The position of those who, in return for a fee or a commission, introduce potential property buyers to an estate agent needs to be carefully defined, put in writing and signed by both parties.
There has been more than one court case in recent years on this subject. Although such deals appear to be straightforward, the role and remuneration of the referee/middle man in estate agency work has often led to difficulties, which is perhaps one reason why so few estate agents enter into this type of agreement.
Position of middle man in relation to estate agency: A case
Recently, our firm represented a German client who did a deal with a local estate agency, in terms of which he undertook to introduce potential clients from Europe to the estate agency in question. Should any of these introductions result in the sale of a property, it was agreed that the middle man would be paid a commission of 3,5% of the sale price on the first three sales, after which his position would be reviewed. He had, moreover, to operate on an exclusive basis, which precluded him from taking buyers to any other estate agency or no buyer already known to the estate agency and on their database could be introduced by the middle man.
The agreement was finalized by email and when the middle man suggested that the arrangement be put into a more formal format, the estate agency replied that there was no need for this as the email was sufficient evidence.
On account of health problems, the middle man’s client for some two years hesitated before considering a home purchase in South Africa. However after a lengthy break he then went directly to the estate agency and bought a Cape Peninsula home for a price of R3,8 million. In going directly to the estate agency he stressed at the time that this did not mean in his view that the agency’s obligations to the middle man had fallen away. It should be recognized, he said, that the middle man had brought about the original meeting and he expected the estate agency to honour their agreement with him.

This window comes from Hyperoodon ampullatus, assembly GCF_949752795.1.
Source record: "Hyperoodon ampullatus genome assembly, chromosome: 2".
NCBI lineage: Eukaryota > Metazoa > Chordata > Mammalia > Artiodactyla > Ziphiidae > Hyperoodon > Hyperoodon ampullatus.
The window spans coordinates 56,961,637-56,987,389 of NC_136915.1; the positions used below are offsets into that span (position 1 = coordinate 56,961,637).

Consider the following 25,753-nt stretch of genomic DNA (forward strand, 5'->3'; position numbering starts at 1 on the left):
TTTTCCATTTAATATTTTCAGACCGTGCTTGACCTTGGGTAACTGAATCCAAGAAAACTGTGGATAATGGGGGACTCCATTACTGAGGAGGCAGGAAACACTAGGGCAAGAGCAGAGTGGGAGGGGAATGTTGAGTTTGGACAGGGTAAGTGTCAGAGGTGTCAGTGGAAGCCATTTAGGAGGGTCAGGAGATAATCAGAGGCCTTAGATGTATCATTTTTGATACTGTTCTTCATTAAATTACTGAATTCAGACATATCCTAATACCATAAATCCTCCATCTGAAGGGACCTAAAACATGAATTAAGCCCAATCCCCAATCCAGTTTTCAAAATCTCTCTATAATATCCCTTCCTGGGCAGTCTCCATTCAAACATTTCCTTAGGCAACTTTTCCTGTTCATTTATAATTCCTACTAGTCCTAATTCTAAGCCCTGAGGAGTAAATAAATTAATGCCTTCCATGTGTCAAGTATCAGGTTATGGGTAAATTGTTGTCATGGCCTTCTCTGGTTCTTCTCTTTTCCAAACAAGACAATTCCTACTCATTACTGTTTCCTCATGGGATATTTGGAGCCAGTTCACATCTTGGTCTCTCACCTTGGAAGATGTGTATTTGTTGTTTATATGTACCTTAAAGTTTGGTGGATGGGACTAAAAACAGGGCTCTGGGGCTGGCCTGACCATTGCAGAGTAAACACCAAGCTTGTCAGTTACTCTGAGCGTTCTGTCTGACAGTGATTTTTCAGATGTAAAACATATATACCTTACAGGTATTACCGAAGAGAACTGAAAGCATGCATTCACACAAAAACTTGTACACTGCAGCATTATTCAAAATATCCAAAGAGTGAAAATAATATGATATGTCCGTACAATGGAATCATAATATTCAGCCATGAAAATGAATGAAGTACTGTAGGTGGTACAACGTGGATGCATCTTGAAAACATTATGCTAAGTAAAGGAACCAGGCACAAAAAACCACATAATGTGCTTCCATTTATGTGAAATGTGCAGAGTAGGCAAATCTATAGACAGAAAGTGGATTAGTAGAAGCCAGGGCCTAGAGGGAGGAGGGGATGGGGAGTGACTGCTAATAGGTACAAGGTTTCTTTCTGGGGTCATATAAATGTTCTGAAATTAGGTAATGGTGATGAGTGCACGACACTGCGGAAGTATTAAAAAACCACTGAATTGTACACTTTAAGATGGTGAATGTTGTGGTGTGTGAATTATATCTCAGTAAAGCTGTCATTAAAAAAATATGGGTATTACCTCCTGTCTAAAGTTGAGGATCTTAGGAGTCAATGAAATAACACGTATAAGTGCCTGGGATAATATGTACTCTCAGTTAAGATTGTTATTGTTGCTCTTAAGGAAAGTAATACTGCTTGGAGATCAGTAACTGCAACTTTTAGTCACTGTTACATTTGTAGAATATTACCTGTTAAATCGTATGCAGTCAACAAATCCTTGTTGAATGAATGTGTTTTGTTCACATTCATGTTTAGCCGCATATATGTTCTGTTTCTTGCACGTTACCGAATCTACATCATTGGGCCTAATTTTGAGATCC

The estate agency, however, denied this. They said that during the interim period the middle man had lost touch with them on this matter and as the buyer had now come to them of his own accord, there were no longer any ties to the middle man. They also raised (for the first time) the issue that because the middle man had no Fidelity Fund Certificate he was not a registered estate agent and was therefore banned from collecting sales-related commissions. Needless to say, this point had not been raised when the original agreement was being drawn up.
A clause in the Estate Agency Act broadens the definition of an estate agent to include any person involved in the canvassing for property or advising purchases. Such people are deemed to be employed by the estate agency.
Position of middle man in relation to estate agency: Analysis
Because the middle man lacked a Fidelity Fund Certificate, in our opinion, two points apply. (A) The estate agency should not have entered into the agreement in the first place, but, in doing so, they should have had to maintain the agreement. (B) If they did not raise this issue at the time of the original agreement it was unethical to have done so at this stage; they should at the outset have discussed the implications of the lack of a Fidelity Fund Certificate. The maxim of the law is that any original agreement will always stand unless both parties agree subsequently to a change and put this in writing. We feel strongly that the estate agency was ducking their obligations and did not have a valid case.
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